ME 373: Nanomaterials Synthesis and Applications for Mechanical Engineers

This course provides an introduction to both combustion synthesis of functional nanomaterials and nanotechnology. The first part of the course will introduce basic principles, synthesis/fabrication techniques and application of nanoscience and nanotechnology. The second part of the course will discuss combustion synthesis of nanostructures in zero-, one- two- and three- dimensions, their characterization methods, physical and chemical properties, and applications in energy conversion systems.
Terms: Win | Units: 3 | Grading: Letter (ABCD/NP)
Instructors: ; Zheng, X. (PI)

ME 374: Dynamics and Kinetics of Nanoparticles

Part 1: Thermodynamics, transport theories and properties, aerosol dynamics and reaction kinetics of nanoparticles in fluids. Nucleation, gas kinetic theory of nanoparticles, the Smoluchowski equation, gas-surface reactions, diffusion, thermophoresis, conservation equations and useful solutions. Part 2: Introduction to soot formation, nanoparticles in reacting flows, particle transport and kinetics in flames, atmospheric heterogenous reactions, and nanocatalysis.
Terms: Win | Units: 3 | Grading: Letter or Credit/No Credit
Instructors: ; Wang, H. (PI)

ME 377: Design Thinking Studio

Design Thinking Studio is an immersive introduction to design thinking. You will engage in the real world with your heart, hands and mind to learn and apply the tools and attitudes of design. The class is project-based and emphasizes adopting new behaviors of work. Fieldwork and collaboration with teammates are required and are a critical component of the class. Application required, see dschool.stanford.edu/classes for more information.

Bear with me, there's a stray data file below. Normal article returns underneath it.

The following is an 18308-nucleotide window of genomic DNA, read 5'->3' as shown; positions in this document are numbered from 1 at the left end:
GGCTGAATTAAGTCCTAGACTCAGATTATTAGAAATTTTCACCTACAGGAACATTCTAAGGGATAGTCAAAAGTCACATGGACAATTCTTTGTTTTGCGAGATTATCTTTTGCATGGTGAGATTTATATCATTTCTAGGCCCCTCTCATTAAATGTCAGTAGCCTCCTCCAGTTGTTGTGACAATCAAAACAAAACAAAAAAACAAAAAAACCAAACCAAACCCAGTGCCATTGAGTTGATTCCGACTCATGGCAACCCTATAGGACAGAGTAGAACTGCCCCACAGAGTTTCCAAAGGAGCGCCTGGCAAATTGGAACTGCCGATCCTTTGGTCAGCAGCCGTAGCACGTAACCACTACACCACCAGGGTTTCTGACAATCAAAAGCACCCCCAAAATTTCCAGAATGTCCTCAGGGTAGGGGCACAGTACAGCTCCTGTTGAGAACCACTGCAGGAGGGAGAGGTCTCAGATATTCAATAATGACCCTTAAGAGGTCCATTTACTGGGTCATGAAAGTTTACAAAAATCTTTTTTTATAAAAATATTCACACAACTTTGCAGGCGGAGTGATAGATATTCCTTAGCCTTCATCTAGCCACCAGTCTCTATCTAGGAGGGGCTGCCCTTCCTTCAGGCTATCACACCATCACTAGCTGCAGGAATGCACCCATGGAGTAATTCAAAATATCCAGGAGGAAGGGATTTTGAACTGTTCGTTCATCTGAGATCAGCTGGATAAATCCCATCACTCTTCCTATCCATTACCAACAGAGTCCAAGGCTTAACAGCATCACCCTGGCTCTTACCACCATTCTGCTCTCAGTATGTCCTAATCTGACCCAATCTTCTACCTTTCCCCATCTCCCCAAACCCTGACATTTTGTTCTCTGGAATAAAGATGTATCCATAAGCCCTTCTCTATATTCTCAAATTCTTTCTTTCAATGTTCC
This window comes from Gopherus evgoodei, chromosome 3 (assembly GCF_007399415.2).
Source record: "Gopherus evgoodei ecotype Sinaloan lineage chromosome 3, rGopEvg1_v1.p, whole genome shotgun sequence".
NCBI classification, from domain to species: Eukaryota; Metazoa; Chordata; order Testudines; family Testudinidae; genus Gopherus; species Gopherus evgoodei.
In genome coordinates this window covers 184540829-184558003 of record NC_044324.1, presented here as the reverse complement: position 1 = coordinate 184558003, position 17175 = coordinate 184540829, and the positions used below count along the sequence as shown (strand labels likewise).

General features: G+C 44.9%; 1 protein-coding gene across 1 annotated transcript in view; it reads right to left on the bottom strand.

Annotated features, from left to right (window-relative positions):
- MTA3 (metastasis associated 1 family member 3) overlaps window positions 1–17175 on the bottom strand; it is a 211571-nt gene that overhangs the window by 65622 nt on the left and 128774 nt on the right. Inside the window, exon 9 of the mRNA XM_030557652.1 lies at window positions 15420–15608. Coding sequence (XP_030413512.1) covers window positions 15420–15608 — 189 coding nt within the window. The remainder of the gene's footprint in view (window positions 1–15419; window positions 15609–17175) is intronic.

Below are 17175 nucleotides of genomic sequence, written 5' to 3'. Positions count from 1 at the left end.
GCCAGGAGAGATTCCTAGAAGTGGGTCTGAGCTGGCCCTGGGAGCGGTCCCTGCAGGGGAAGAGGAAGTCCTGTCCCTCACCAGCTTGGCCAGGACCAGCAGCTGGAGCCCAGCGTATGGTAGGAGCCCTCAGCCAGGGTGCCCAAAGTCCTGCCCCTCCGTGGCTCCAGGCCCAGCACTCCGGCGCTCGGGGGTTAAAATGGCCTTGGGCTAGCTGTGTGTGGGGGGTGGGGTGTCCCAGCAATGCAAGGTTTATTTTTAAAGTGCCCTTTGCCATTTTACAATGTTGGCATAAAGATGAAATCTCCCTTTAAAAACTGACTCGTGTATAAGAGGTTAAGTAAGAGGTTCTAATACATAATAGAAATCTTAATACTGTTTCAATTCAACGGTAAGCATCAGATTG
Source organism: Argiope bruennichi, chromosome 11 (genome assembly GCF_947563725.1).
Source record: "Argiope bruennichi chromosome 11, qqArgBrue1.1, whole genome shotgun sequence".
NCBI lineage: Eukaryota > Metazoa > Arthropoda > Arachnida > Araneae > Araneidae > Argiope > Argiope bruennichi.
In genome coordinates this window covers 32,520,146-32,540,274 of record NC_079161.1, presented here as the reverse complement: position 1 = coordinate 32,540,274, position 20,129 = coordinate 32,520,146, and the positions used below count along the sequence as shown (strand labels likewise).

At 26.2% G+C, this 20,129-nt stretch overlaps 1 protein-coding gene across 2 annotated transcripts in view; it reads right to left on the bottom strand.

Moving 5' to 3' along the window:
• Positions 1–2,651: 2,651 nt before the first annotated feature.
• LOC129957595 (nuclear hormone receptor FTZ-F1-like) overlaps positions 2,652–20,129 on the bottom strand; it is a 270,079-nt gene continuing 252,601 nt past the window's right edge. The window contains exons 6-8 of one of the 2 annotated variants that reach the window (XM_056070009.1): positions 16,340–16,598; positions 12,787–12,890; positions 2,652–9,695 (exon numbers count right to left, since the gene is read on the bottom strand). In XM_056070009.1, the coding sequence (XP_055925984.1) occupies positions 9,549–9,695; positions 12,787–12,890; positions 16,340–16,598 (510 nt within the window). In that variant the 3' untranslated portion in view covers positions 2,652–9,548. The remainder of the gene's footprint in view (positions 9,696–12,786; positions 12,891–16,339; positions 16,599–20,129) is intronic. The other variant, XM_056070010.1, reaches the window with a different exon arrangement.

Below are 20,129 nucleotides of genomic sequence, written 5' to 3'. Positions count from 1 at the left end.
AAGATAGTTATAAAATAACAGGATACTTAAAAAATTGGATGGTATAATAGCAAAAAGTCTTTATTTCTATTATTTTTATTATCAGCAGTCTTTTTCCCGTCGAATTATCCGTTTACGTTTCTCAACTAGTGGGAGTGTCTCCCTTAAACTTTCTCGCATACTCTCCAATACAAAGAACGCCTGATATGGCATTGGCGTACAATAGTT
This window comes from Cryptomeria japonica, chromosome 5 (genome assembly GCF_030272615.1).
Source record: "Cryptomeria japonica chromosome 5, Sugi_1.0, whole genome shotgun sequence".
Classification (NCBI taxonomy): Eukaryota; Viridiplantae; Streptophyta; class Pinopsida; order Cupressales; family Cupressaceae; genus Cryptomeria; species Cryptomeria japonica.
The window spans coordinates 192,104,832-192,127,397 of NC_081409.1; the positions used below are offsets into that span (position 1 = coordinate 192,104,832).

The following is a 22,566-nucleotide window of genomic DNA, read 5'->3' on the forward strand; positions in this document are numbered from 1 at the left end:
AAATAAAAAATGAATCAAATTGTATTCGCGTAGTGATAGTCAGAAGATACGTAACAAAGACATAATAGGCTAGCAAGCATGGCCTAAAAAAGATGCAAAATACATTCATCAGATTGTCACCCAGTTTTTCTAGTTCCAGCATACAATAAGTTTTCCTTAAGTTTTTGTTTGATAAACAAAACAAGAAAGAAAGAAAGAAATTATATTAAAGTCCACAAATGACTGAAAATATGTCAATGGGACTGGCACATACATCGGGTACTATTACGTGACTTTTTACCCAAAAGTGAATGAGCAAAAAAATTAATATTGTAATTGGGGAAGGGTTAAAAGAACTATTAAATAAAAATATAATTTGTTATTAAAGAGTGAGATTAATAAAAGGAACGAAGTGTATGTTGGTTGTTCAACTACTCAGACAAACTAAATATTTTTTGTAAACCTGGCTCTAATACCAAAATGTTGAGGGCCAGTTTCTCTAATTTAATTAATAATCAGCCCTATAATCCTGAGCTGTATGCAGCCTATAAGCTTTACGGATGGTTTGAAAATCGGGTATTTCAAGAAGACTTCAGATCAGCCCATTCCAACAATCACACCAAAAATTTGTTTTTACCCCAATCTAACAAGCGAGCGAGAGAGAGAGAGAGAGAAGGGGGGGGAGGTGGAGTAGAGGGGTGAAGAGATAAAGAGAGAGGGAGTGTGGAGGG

Terms: Aut, Win, Spr | Units: 4 | Grading: Letter (ABCD/NP)

ME 405: Asymptotic Methods in Computational Engineering

This course is not a standard teaching of asymptotic methods as thought in the applied math programs. Nor does it involve such elaborate algebra and analytical derivations. Instead, the class relies on students' numerical programming skills and introduces improvements on numerical methods using standard asymptotic and scaling ideas. The main objective of the course is to bring physical insight into numerical programming. The majority of the problems to be explored involve one- and two-dimensional transient partial differential equations inspired by thermal-fluid and transport engineering applications. Topics include: 1-Review of numerical discretization and numerical stability, 2-Implicit versus explicit methods, 3-Introduction to regular and singular perturbation problems, 4-Method of matched asymptotic expansions, 5-Stationary thin interfaces: boundary layers, Debye layers, 6-Moving thin interfaces: shocks, phase-interfaces, 7-Reaction-diffusion problems, 8-Directional equilibrium and lubrication theory.
Terms: not given this year | Units: 3 | Grading: Letter or Credit/No Credit